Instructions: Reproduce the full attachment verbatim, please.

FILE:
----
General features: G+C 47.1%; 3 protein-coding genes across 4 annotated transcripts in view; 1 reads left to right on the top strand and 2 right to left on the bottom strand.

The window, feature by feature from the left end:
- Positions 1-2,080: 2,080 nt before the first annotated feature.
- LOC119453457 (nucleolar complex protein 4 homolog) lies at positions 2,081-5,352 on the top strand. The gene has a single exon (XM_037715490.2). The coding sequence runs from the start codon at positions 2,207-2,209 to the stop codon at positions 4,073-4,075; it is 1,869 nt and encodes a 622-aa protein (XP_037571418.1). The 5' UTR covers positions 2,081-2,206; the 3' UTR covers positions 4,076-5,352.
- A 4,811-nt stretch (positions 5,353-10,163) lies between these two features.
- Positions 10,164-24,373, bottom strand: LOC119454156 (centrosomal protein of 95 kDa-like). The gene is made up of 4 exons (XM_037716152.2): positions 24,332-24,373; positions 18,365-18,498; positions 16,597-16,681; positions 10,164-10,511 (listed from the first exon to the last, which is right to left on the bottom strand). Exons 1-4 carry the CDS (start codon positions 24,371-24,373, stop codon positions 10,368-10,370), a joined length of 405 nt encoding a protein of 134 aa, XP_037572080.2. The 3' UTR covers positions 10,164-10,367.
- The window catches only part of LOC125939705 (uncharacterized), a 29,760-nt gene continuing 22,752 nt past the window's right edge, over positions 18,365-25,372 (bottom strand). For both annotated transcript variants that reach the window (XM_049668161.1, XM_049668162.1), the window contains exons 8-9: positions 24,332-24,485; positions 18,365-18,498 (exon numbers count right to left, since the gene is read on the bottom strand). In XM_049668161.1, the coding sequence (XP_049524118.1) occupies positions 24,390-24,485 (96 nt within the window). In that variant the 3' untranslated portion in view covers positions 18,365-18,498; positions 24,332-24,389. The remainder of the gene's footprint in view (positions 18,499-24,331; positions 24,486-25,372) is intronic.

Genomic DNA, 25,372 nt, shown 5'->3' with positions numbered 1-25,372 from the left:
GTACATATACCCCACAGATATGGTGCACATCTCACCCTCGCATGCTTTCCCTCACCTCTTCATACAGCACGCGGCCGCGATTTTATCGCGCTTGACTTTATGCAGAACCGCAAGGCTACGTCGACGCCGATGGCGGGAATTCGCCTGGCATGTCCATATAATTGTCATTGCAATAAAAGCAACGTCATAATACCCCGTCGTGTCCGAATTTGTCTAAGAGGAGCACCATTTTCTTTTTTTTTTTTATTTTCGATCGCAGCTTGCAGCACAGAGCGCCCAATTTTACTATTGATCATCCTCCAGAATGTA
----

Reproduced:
General features: G+C 47.1%; 3 protein-coding genes across 4 annotated transcripts in view; 1 reads left to right on the top strand and 2 right to left on the bottom strand.

The window, feature by feature from the left end:
- Positions 1-2,080: 2,080 nt before the first annotated feature.
- LOC119453457 (nucleolar complex protein 4 homolog) lies at positions 2,081-5,352 on the top strand. The gene has a single exon (XM_037715490.2). The coding sequence runs from the start codon at positions 2,207-2,209 to the stop codon at positions 4,073-4,075; it is 1,869 nt and encodes a 622-aa protein (XP_037571418.1). The 5' UTR covers positions 2,081-2,206; the 3' UTR covers positions 4,076-5,352.
- A 4,811-nt stretch (positions 5,353-10,163) lies between these two features.
- Positions 10,164-24,373, bottom strand: LOC119454156 (centrosomal protein of 95 kDa-like). The gene is made up of 4 exons (XM_037716152.2): positions 24,332-24,373; positions 18,365-18,498; positions 16,597-16,681; positions 10,164-10,511 (listed from the first exon to the last, which is right to left on the bottom strand). Exons 1-4 carry the CDS (start codon positions 24,371-24,373, stop codon positions 10,368-10,370), a joined length of 405 nt encoding a protein of 134 aa, XP_037572080.2. The 3' UTR covers positions 10,164-10,367.
- The window catches only part of LOC125939705 (uncharacterized), a 29,760-nt gene continuing 22,752 nt past the window's right edge, over positions 18,365-25,372 (bottom strand). For both annotated transcript variants that reach the window (XM_049668161.1, XM_049668162.1), the window contains exons 8-9: positions 24,332-24,485; positions 18,365-18,498 (exon numbers count right to left, since the gene is read on the bottom strand). In XM_049668161.1, the coding sequence (XP_049524118.1) occupies positions 24,390-24,485 (96 nt within the window). In that variant the 3' untranslated portion in view covers positions 18,365-18,498; positions 24,332-24,389. The remainder of the gene's footprint in view (positions 18,499-24,331; positions 24,486-25,372) is intronic.

Genomic DNA, 25,372 nt, shown 5'->3' with positions numbered 1-25,372 from the left:
GTACATATACCCCACAGATATGGTGCACATCTCACCCTCGCATGCTTTCCCTCACCTCTTCATACAGCACGCGGCCGCGATTTTATCGCGCTTGACTTTATGCAGAACCGCAAGGCTACGTCGACGCCGATGGCGGGAATTCGCCTGGCATGTCCATATAATTGTCATTGCAATAAAAGCAACGTCATAATACCCCGTCGTGTCCGAATTTGTCTAAGAGGAGCACCATTTTCTTTTTTTTTTTTATTTTCGATCGCAGCTTGCAGCACAGAGCGCCCAATTTTACTATTGATCATCCTCCAGAATGTA